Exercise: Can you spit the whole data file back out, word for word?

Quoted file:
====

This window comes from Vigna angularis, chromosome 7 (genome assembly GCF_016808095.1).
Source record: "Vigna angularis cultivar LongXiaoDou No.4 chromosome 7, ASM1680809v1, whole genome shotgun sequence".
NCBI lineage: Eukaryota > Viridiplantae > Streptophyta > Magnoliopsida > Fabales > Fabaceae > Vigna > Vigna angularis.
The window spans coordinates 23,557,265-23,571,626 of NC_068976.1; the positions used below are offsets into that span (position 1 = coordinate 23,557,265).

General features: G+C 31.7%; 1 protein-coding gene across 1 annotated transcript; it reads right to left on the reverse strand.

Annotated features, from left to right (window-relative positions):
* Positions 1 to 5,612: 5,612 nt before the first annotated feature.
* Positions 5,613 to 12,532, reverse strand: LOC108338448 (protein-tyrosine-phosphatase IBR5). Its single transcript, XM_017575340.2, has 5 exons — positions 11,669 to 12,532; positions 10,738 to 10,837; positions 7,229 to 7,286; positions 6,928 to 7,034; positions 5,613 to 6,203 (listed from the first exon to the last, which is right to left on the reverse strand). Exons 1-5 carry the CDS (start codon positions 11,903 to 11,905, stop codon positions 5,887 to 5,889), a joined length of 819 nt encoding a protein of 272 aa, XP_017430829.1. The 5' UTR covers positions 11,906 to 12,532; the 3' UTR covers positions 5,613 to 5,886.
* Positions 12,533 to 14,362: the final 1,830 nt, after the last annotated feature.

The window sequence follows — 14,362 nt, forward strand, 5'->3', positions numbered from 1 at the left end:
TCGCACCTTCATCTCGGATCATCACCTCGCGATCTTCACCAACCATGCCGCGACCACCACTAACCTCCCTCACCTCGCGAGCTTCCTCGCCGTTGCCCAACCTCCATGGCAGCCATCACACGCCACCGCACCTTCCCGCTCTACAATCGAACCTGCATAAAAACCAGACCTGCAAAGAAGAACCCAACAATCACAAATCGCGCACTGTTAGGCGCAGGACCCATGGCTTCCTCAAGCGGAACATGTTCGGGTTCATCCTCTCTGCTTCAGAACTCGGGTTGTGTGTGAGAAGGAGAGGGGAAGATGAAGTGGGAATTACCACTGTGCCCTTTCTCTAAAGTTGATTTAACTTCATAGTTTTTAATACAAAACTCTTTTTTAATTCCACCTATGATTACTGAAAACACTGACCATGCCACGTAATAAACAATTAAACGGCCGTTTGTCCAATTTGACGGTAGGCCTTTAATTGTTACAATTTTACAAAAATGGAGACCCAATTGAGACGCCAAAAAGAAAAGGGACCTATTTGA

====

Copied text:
This window comes from Vigna angularis, chromosome 7 (genome assembly GCF_016808095.1).
Source record: "Vigna angularis cultivar LongXiaoDou No.4 chromosome 7, ASM1680809v1, whole genome shotgun sequence".
NCBI lineage: Eukaryota > Viridiplantae > Streptophyta > Magnoliopsida > Fabales > Fabaceae > Vigna > Vigna angularis.
The window spans coordinates 23,557,265-23,571,626 of NC_068976.1; the positions used below are offsets into that span (position 1 = coordinate 23,557,265).

General features: G+C 31.7%; 1 protein-coding gene across 1 annotated transcript; it reads right to left on the reverse strand.

Annotated features, from left to right (window-relative positions):
* Positions 1 to 5,612: 5,612 nt before the first annotated feature.
* Positions 5,613 to 12,532, reverse strand: LOC108338448 (protein-tyrosine-phosphatase IBR5). Its single transcript, XM_017575340.2, has 5 exons — positions 11,669 to 12,532; positions 10,738 to 10,837; positions 7,229 to 7,286; positions 6,928 to 7,034; positions 5,613 to 6,203 (listed from the first exon to the last, which is right to left on the reverse strand). Exons 1-5 carry the CDS (start codon positions 11,903 to 11,905, stop codon positions 5,887 to 5,889), a joined length of 819 nt encoding a protein of 272 aa, XP_017430829.1. The 5' UTR covers positions 11,906 to 12,532; the 3' UTR covers positions 5,613 to 5,886.
* Positions 12,533 to 14,362: the final 1,830 nt, after the last annotated feature.

The window sequence follows — 14,362 nt, forward strand, 5'->3', positions numbered from 1 at the left end:
TCGCACCTTCATCTCGGATCATCACCTCGCGATCTTCACCAACCATGCCGCGACCACCACTAACCTCCCTCACCTCGCGAGCTTCCTCGCCGTTGCCCAACCTCCATGGCAGCCATCACACGCCACCGCACCTTCCCGCTCTACAATCGAACCTGCATAAAAACCAGACCTGCAAAGAAGAACCCAACAATCACAAATCGCGCACTGTTAGGCGCAGGACCCATGGCTTCCTCAAGCGGAACATGTTCGGGTTCATCCTCTCTGCTTCAGAACTCGGGTTGTGTGTGAGAAGGAGAGGGGAAGATGAAGTGGGAATTACCACTGTGCCCTTTCTCTAAAGTTGATTTAACTTCATAGTTTTTAATACAAAACTCTTTTTTAATTCCACCTATGATTACTGAAAACACTGACCATGCCACGTAATAAACAATTAAACGGCCGTTTGTCCAATTTGACGGTAGGCCTTTAATTGTTACAATTTTACAAAAATGGAGACCCAATTGAGACGCCAAAAAGAAAAGGGACCTATTTGA